Place the metal rack/liner that comes with your pressure canner in the bottom of the pan. (It will help prevent your jars from cracking and breaking during the pressure canning process.) Then place the number of quart jars in the pressure canner that fit and add 2 to 3 inches of water to the bottom of the pressure canner.(NOTE: this is my own personal preference. You do not need to cover the jars with water. 2 to 3 inches is sufficient. Your manufacturer guidelines will tell you how much water you need for your canner) Add ¼ to ½ cup of white vinegar to the water. This will prevent the outside of your jars from getting corroded with calcium from the water and makes your jars nice and clean. Cover them with the second metal rack that comes with your pressure canner. Place your rock or brick on top of it to hold the jars in place during the pressure cooking process. This will ensure that the entire jar's contents reach the pressure and heat necessary to be safely cooked and stored.
Place the lid on the canner and “baton down the hatches”, sealing it up; but do NOT put the round weight on it yet. Bring your burner to high heat and wait until you have a hearty, steady stream of steam coming out of the valve. Allow this steam to continue for 5-10 minutes based on manufacturer's directions. This is purging the air from your canner. Once the steam is steadily escaping, place your weight, at the 10 pound hole/indicator, on the valve. Now follow your manufacturer’s instructions in terms of how what to be mindful of during the canning process. My instructions state that the weight should only rattle once every 3 to 5 minutes. I adjust the heat downward gradually in order to maintain that. Your stove will vary, but mine usually ends up on the "2" setting or Med-Low, by the time I've got the perfect pressure. I'm constantly checking my gauge to make sure that I am maintaining the pressure at or above the 10 pounds.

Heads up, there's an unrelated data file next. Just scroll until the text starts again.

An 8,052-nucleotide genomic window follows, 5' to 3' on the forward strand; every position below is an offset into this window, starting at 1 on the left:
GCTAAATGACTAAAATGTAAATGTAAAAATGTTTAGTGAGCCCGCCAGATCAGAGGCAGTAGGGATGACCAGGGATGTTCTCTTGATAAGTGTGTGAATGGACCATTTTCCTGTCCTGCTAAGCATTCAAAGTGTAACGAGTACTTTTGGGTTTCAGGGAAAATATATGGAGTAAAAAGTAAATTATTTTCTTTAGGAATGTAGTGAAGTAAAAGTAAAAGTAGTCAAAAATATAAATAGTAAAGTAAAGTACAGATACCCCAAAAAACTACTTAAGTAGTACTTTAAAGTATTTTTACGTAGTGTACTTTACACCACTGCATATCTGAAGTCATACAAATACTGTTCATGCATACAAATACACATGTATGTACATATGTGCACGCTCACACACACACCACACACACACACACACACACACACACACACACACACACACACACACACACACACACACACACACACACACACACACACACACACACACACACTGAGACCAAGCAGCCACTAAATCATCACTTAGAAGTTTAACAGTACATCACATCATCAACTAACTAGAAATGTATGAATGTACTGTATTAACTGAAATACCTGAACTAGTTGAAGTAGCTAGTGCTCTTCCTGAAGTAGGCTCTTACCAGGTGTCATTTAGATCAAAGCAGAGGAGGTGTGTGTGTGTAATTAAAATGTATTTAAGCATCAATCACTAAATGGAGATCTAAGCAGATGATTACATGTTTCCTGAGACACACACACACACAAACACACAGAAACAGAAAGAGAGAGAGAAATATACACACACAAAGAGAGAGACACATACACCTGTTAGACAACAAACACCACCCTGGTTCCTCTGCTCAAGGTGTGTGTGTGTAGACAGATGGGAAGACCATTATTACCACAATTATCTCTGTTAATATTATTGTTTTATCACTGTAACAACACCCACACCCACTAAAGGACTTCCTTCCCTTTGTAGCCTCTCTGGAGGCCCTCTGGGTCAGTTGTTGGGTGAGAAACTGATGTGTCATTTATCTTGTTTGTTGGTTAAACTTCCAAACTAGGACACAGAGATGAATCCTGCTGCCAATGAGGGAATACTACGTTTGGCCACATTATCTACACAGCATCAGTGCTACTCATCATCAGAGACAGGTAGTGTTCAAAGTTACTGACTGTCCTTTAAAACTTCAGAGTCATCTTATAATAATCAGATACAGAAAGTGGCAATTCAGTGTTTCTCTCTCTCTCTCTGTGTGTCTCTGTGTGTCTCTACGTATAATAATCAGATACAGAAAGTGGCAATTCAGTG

IMPORTANT NOTE: You do not start counting your minutes of canning time UNTIL your canner has come up to the proper pressure.
Once you’re finished pressure canning turn off the heat, carefully remove the weight from the valve (I use a towel or pot holder), and wait for the pressure to complete drop. (YES! You can do this, unless of course you want to cook your meat a little longer and let it shred to pieces or you want to wait all day for the pressure to drop naturally. A canner is much like a pressure cooker. Quick Release is an acceptable option for pressure release.)